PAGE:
A ‘Fantastic Beasts: The Crimes of Grindelwald’ review – Second time’s the charm?

I refuse to believe that Fantastic Beasts: The Crimes of Grindelwald is part of the Harry Potter franchise. I struggle to understand how a brilliant series that spurred along the imagination of millions can be rendered into something which is obviously just being made for profit. Fantastic Beasts: The Crimes of Grindelwald is honestly just a filler for Fantastic Beasts and Where to Find Them, and a plot set-up for the third. I quite liked the first movie – it had its flaws but promised quirky creatures and a whole new view on the wizarding world. This one, however, had nothing to offer except pointless backstories and a black mark on the Harry Potter name.

I sat down at the Commodore Cinema with my 3D glasses at the ready, mega excited to watch this new instalment with my equally excited friend sat beside me. Twenty minutes in however, and I genuinely had to nudge my friend awake, as his eyes were closed, and his head had fallen back. I couldn’t really blame him though – a whole lot of nothing was happening on-screen. I came here for the cool little creatures and Eddie Redmayne’s face – instead I was left watching a different story entirely, featuring an utterly substance-less plot.

The whole movie was badly thought-out. Instead of investing time building up the emotional climaxes and plot, you have a whole story released in a single sentence of dialogue. Sentences such as “Oh, Leta, you were thoroughly hated at school?” would be dropped mid-dialogue in order to cover years of backstory – a technique that utterly failed.

It’s so difficult to even try and recount the events of the film – so much would happen within such a short period of time that it all blurred together in flashes of grey and brown. Credence is brooding even more moodily in the corner, Leta is even more annoying than usual, and Jacob apparently remembers who Queenie is. The latter two, who you couldn’t help but root for in the first movie, are now romantically involved again, but they can no longer be with each other as he’s a muggle (sorry, nomaj) and she’s a Wizard. Queenie decides to join Grindelwald’s gang to normalise Wizard-Muggle marriage, leaving her lover at the hands of the bad guy and losing him anyway. There is no need for any of it. I just want the interactions with Newt and his creatures to come back.

Speaking of Newt – what is wrong with his love interest? There was a lovely backstory behind Newt and Leta – both quirky rejects who’d look out for each other at school – but alas, Leta married Newt’s brother (his deadly enemy, for no reason) and Newt now fancies a plain girl that cried when he said she had nice eyes. I feel like the Fantastic Beasts series merely serves as a perfect example of why you should read the book instead of watching the film.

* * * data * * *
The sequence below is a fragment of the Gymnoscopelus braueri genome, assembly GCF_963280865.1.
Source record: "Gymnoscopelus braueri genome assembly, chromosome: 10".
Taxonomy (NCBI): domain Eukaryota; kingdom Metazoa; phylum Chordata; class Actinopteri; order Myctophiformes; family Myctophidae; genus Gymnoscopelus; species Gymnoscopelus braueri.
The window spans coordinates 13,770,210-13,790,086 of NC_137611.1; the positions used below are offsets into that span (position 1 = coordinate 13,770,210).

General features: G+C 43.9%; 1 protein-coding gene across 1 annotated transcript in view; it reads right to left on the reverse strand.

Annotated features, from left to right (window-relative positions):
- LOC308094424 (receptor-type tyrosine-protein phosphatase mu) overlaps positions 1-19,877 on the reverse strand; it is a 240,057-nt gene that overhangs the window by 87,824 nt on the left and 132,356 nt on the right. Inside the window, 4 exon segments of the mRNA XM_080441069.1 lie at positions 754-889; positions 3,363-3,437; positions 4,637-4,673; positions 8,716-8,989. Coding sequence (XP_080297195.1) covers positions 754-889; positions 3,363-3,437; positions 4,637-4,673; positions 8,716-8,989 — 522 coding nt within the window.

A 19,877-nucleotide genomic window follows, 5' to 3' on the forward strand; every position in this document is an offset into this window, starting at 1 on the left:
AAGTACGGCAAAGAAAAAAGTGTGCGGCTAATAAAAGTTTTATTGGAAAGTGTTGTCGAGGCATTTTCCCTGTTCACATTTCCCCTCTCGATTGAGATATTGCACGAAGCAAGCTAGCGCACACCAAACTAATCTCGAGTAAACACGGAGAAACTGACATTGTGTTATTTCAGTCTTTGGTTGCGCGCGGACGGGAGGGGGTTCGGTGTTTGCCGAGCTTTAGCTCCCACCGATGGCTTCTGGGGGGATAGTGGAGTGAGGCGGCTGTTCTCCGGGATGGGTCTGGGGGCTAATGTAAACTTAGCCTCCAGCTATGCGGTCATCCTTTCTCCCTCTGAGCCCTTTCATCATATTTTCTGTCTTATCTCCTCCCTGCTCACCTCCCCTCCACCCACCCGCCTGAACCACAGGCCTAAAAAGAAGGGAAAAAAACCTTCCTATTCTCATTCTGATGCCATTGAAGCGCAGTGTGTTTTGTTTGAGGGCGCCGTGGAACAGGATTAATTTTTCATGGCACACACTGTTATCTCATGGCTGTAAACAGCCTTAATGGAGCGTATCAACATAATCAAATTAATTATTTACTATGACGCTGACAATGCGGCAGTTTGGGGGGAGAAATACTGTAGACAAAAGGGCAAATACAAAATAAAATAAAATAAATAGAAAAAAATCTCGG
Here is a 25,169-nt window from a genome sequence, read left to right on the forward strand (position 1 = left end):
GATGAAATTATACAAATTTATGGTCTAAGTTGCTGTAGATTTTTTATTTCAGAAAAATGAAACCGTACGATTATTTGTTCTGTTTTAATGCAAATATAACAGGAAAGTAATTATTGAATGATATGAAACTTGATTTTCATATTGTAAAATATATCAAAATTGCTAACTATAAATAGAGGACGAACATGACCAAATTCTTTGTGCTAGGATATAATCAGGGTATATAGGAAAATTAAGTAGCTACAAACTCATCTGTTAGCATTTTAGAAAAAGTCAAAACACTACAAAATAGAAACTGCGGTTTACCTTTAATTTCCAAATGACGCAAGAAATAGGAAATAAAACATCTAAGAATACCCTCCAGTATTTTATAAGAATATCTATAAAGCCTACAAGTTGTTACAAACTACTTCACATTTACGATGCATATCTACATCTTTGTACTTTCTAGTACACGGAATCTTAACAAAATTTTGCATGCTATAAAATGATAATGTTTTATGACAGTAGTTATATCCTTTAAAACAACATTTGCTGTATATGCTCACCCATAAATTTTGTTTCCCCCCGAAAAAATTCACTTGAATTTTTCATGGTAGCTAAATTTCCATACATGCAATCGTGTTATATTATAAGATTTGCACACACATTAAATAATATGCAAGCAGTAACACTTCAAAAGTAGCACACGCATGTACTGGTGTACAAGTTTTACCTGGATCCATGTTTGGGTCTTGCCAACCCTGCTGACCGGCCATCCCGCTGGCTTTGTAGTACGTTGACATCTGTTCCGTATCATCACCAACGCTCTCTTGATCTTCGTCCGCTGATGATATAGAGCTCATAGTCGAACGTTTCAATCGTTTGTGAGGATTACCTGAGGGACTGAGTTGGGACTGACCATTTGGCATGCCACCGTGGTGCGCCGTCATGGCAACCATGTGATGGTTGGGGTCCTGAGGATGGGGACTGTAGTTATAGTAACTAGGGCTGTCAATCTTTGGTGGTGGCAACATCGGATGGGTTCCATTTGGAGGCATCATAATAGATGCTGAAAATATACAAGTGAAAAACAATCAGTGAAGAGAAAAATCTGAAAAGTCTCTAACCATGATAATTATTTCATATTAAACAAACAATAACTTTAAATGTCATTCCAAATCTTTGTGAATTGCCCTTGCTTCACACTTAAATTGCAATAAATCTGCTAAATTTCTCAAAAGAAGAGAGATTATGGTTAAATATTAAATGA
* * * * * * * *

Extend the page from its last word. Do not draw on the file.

Don’t get me wrong, some bits of the movie were great. It’s just difficult trying to pick out thirty seconds of greatness amongst the larger segments of drivel. I honestly feel like I should have written notes to keep track of the sheer amount going on, as it creates needless drama just for the sake of it. No wonder my friend began to doze off – it’s sad, but you find yourself simply not caring about the plot, characters, or backstory.

Imagine if someone other than JK Rowling proposed this movie idea to Hollywood – there is absolutely no way would anyone vouch for it (although perhaps that would be for the best?). I’ve always said that Rowling isn’t a good writer, but is instead a delightful storyteller – alas, it now seems that I was wrong on both counts. Speaking of which, Rowling is crazy rich – why on earth would she want to draw out her legacy with this nonsense? The only explanation I can think of is that she’s struggling to stay relevant. I miss the 2007 author.

Honestly though, good luck if you’ve not read every single bit of Harry Potter paraphernalia prior to this movie. If you haven’t studied all the movies and all the books, you’re going to be utterly lost for a large majority of the film. As it is, I found myself asking what the hell was going on – and I pride myself on being a nerd.

The film finally drew to a close, and after a split second of silence, both rows in front and behind me had similar reactions of “what was that?”. With the movie theatre packed to the brim, there was so many deflated attitudes that I had to get out of there pretty quick, lest I be drawn in. Honestly, it’s actually quite impressive how amongst the dazzling sorcery, the film lacks any magic.

Fantastic Beasts: The Crimes of Grindelwald is now playing at the Commodore Cinema every day at 7:30pm until the 29th November.